Williams College Admits 1,157 Students for Class of 2017

Media contact:  Noelle Lemoine, communications assistant; tele: (413) 597-4277; email: Noelle.Lemoine@williams.edu

WILLIAMSTOWN, Mass., March 27, 2013—Williams College has extended offers of admission to 1,157 applicants for the Class of 2017. They were selected from a total applicant pool of 6,853, for an overall acceptance rate of 17 percent.

“Given the extraordinary quality of the applicant pool, it was as difficult as it’s ever been to make selections,” said Richard Nesbitt, director of admission. “In the end, however, we were thrilled with the outcome and anticipate a superb class entering in September.”

Of the admitted students, 597 are women and 560 are men. Ninety-six students, or eight percent of the group, are non-U.S. citizens, representing 40 different nationalities. Among American students, 183 are African American, 220 Asian American, 145 Latino, and 13 Native American. Seventeen percent (193) would be the first in their families to attend college.

The top 10 states represented are New York (182), California (165), Massachusetts (91), New Jersey (64), Florida (55), Connecticut (41), Pennsylvania (40), Texas (39), Maryland (39) and Illinois (34). Regionally, 29 percent hail from Mid-Atlantic States, 19 percent from the West, 15 percent from New England, 13 percent from the South, 9 percent from the Midwest, and 5 percent from the Southwest. An additional 10 percent live overseas. One admitted student is from the Virgin Islands, and three are from Puerto Rico.

The admitted students’ academic profile is exceptional, with average SAT scores of 731 in critical reading, 725 in math, and 734 in writing. The average super-scored ACT is a 32. Fifty-four percent of the students who submitted high school rank are projected either to be valedictorian or to graduate in the top one percent of their class.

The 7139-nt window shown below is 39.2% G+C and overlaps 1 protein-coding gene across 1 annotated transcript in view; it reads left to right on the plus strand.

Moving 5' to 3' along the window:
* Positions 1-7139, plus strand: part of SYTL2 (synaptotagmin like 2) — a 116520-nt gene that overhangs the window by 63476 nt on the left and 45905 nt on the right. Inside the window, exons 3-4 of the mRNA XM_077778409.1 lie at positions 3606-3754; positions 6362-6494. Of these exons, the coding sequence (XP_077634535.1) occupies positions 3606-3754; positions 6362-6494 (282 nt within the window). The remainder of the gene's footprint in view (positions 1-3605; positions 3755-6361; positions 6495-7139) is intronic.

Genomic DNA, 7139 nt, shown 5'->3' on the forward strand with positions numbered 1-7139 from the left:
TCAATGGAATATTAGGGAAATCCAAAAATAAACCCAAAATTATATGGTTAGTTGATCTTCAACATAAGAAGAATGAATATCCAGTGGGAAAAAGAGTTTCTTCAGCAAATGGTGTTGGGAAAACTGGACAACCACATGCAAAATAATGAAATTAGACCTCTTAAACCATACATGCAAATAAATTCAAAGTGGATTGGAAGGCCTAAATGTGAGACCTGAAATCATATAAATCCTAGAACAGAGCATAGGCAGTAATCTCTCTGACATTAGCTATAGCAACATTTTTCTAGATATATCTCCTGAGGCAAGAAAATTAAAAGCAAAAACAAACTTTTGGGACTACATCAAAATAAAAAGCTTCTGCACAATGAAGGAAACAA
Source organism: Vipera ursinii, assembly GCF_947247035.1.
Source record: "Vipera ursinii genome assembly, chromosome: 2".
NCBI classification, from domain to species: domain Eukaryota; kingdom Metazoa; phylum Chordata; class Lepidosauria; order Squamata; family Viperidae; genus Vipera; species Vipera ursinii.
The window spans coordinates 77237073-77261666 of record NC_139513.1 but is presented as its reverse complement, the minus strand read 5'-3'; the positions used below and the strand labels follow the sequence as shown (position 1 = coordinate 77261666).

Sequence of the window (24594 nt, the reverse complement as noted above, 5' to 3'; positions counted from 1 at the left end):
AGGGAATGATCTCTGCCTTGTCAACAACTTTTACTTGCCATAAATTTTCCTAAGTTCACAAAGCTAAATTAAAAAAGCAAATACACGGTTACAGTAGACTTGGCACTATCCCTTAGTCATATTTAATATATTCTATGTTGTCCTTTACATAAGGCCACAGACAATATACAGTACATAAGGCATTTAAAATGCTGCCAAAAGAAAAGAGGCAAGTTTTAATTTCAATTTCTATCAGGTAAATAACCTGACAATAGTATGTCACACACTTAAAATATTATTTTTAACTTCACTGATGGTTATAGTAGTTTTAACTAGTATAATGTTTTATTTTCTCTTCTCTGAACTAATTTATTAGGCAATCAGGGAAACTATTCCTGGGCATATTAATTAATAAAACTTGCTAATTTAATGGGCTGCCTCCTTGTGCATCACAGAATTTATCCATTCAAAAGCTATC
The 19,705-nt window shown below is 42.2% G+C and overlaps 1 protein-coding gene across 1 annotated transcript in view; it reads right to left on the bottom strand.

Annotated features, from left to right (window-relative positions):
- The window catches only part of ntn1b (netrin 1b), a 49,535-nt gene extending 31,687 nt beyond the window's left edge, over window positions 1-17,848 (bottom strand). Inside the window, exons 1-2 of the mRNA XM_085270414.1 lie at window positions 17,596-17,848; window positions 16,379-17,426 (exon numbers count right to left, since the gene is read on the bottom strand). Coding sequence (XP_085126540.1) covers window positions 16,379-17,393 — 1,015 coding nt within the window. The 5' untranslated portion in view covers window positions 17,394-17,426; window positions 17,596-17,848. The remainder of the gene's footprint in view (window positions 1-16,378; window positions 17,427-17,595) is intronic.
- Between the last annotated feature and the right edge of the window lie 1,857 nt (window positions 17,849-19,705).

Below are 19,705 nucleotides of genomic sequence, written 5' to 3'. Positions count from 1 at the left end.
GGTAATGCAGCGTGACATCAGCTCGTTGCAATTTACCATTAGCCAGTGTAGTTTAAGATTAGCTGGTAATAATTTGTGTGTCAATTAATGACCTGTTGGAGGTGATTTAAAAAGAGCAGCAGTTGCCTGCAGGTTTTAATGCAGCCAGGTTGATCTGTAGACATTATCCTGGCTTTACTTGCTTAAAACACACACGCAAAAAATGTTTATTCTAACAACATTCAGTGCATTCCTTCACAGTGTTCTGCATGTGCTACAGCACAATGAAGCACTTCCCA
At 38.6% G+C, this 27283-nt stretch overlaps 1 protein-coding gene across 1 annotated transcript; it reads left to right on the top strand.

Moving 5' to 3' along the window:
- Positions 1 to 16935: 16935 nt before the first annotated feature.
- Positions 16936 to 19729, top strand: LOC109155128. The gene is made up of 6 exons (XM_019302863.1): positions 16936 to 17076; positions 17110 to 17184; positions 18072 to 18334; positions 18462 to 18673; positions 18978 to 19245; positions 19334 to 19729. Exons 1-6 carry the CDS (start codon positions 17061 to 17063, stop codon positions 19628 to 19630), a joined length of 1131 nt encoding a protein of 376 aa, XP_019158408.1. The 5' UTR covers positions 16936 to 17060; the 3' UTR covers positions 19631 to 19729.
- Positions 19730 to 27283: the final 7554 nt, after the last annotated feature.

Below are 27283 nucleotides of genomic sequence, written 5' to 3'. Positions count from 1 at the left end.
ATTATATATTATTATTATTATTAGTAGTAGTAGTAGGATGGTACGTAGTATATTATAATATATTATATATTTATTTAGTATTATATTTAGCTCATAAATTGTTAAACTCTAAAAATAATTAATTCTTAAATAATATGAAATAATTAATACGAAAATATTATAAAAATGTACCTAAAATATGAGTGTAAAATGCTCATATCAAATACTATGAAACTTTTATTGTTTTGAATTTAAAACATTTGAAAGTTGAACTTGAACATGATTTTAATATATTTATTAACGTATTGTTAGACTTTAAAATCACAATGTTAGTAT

The students possess a wide diversity of interests—academic, artistic, athletic, and more. Nine percent of admitted students are highly rated musicians, studio artists, thespians, or dancers. Thirty-one students are interested in pursuing a non-science Ph.D., and 225 want to obtain a doctorate in science or math. Forty-five demonstrated extraordinary commitment to serving the needs of others, and 46 were noted as “bridge builders,” showing a longstanding commitment to activities that span racial, ethnic, socioeconomic, cultural, and religious backgrounds. Twenty students received national recognition for writing talent, and 282 were noted for “intellectual vitality,” meaning that they showed signs of “extraordinary academic depth/talent” or promise as a “classroom catalyst who would have a significant impact in labs or class discussions.”

Williams’ strong financial aid program is critically important in encouraging outstanding students to apply. Admissions decisions are need-blind for U.S. students, and the college provides grants and other assistance to meet 100 percent of the demonstrated financial need of every student for four years.

Students who choose to come to Williams say they were attracted by its academic reputation, size, academic facilities, and the attractiveness of the campus, in addition to the personal attention and extracurricular opportunities it offers.

The target size for the Class of 2017 is 550 students, as it was last year. Two-hundred forty-nine applicants were admitted to the class through the college’s early decision process, making up 45 percent of the class. The remaining admitted students received their acceptances by March 27 and have until May 1 to decide whether to enroll. All accepted students are invited to attend the Williams Previews program April 15-16 to explore the college and meet many of their future classmates.

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Founded in 1793, Williams College is the second-oldest institution of higher learning in Massachusetts. The college’s 2,000 students are taught by a faculty noted for the quality of their teaching and research, and the achievement of academic goals includes active participation of students with faculty in their research. Students’ educational experience is enriched by the residential campus environment in Williamstown, Mass., which provides a host of opportunities for interaction with one another and with faculty beyond the classroom.

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